I moved to Wickford in August 1949, just before my fifth birthday. My father was a gas fitter and plumber by trade but a nurseryman by hobby, and in our acre of ground in Rectory Grove, we grew and sold fruit, salad stuff, cut flowers and plants. Dad also grew the family’s vegetables. It was an unmade road, very quiet, with a field next to us on one side and opposite was land owned by the Vicarage. It was very safe to ride our bicycles up and down.
I started school in September 1949 and attended the Voluntary Controlled Wickford Church of England School in Southend Road. The school was attached to St. Catherine’s Church and the Vicar at that time was Reverend Munson. He visited our school every Thursday, and led Assembly. The first lesson each morning was ‘Scripture’ and we were expected to learn the Catechism off-by-heart. On Sundays our family attended Ebenezer Gospel Hall in Jersey Gardens, in the morning, Sunday School in the afternoon, and the Gospel Meeting in the evening. Dad was the Sunday-School Superintendent and Mum took what was known as the ‘Bible Class’ (the older mixed class). Children attended the Church of England school from five to eleven years of age and we processed up the hill to church (an older child accompanying a smaller child) on a morning near Christmastime, at Eastertide, on Ash Wednesday and on Ascension Day, for a special service, after which we had the rest of the day off school.
There was only one class for each year, no grading made, and my teacher at the age of five was a Miss (Eva) Worster. I remember well my first day at school as she asked me about my dolls and teddies and I named them all and ‘drew pictures’ of them. She seemed to be fascinated and when I wanted, for instance, to play in the sand pit where some of the others were gathered, hearing about my dumb, furry playfellows at home kept her interested for quite a time. I must admit, I had rather a lot of furry playfellows.
Before the end of the Christmas term, on a particular afternoon, each class entertained the rest of the school with their own particular plays. It was usually the five-year-olds who performed the Nativity. (I don’t think I was cast in it). Each morning, we five-year-olds did not go into Assembly but just stood by our desks and recited ‘The Lord’s Prayer’. When we were six, our teacher was Miss Jones who lived in Wickford. She played the piano for the morning Assembly and for the musical lesson when we used ‘The Oxford Song Book’. At Christmastime, we used ‘The Oxford Carol Book’, a small red book, and I remember Miss Jones each year repeating her
direction that the lines ‘Oh Come, Let us Adore Him’ should be, firstly, sung softly, then louder, then loud. Our class play that year was: ‘Polly, Put the Kettle on’ (again, I wasn’t in it). When we were seven our class teacher was Miss (Vera) Ramsbotham (later, she became Mrs. Marchant). At Christmastime, we were the class performing the Nativity (not the 5s) and I remember the tea towels and dressing gowns being brought in from their respective homes for the shepherds and inn-keeper for the dress rehearsal. Also, at age seven is when examination reports were completed by the teachers (not for ages five and six) and I have all my reports from that age.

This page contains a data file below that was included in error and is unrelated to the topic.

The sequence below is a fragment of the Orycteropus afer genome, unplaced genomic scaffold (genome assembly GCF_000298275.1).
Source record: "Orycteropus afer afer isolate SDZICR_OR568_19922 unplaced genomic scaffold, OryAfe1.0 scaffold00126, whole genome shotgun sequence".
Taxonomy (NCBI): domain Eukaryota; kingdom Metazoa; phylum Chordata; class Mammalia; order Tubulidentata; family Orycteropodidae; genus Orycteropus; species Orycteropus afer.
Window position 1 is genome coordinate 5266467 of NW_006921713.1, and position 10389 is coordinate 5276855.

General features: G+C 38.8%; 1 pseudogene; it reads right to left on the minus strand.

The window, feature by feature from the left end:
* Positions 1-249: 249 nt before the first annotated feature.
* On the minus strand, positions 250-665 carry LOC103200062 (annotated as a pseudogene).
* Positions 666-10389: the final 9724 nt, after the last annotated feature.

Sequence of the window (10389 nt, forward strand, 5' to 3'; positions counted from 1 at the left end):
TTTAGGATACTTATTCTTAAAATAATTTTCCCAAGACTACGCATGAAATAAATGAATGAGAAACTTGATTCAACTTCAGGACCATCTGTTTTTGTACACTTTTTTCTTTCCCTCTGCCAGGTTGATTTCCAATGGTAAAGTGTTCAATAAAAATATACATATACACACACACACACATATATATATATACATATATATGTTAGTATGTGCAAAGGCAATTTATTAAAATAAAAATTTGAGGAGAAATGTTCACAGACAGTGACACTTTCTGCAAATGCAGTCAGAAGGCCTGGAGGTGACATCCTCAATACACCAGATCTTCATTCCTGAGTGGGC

At eight, we went into Mr. (Fred) Beadle’s class and he was an inspiration to me. He was such a clever man and, on St. George’s Day, we went into class to find a drawing of St. George and the dragon on the blackboard. Mr. Beadle could tell wonderful ghost stories and, in a spare moment in lessons, we would request: ‘Tell us a ghost story, sir’. He would oblige, each one different from
the others and I was on the edge of my seat with each one. He would write stories, too, (I found out a lot more about him later) and I remember the names he called the boys: ‘halfwit, quarterwit, nincompoop, buffoon’. He had particular names for some of the girls in the class (one he called ‘Sally’ and another’Polly’). We were, however, fascinated by his artistic ability and his memory lives on in my mind. The Christmas play that year was ‘The Pied Piper of Hamelin’. One of his quotes of wisdom was: ‘There is no such thing as an accident, only someone’s stupidity’ and I think of him whenever anything ‘accidental’ happens.
During 1953 and in Mr. Beadle’s class, the Coronation took place and each class put on a play for parents and families. This programme was held in an afternoon in the school grounds. The only play to have a name was that performed by the seven-year-olds (which included my brother), being called: ‘The Battle of Blenheim’. My own class play was set in the time of Charles II and I was one of a group of four children let out from school and shouting: ‘Hooray, no school today’ because the King was passing that way following his Coronation. My Mum came to view the afternoon’s entertainment, with a neighbour. The classroom for the eight-year-olds also served as the dinner room and Miss Ambridge and her team of ladies served the dinners and, during the afternoon, the curtain was pulled across the back of the classroom so that the ladies could wash up behind it. This sound frequently accompanied Mr. Beadle’s lesson.
On to age nine and it was then that a new teacher came to the school to take over the five-year-olds. This was Mrs. Robinson and her nine-year-old son, Peter, joined our class. This evened up the number of teachers and classes as, until then, Miss Green, the Head Mistress, had taught two age groups in her daily round (the nine and ten-year-olds together). Miss Worcester permanently now took over the nine-year-olds so she was again our teacher. Miss Green now only had the ten-year-olds. She was a strict lady but fair and she ruled the school with an iron rod, but everyone admired her. During the time I was a pupil there, one of the previous boys had won a scholarship to a special London school, which was an honour, but Miss Green would not have special mention made of our school as she said that: ‘other children work just as hard’. Our Christmas effort (at the age of nine) had a cat as one of the characters and the remaining uncast girls (six of us, including me) performed a fairy dance to start the play off with Miss Worcester playing the music on a wind-up gramophone.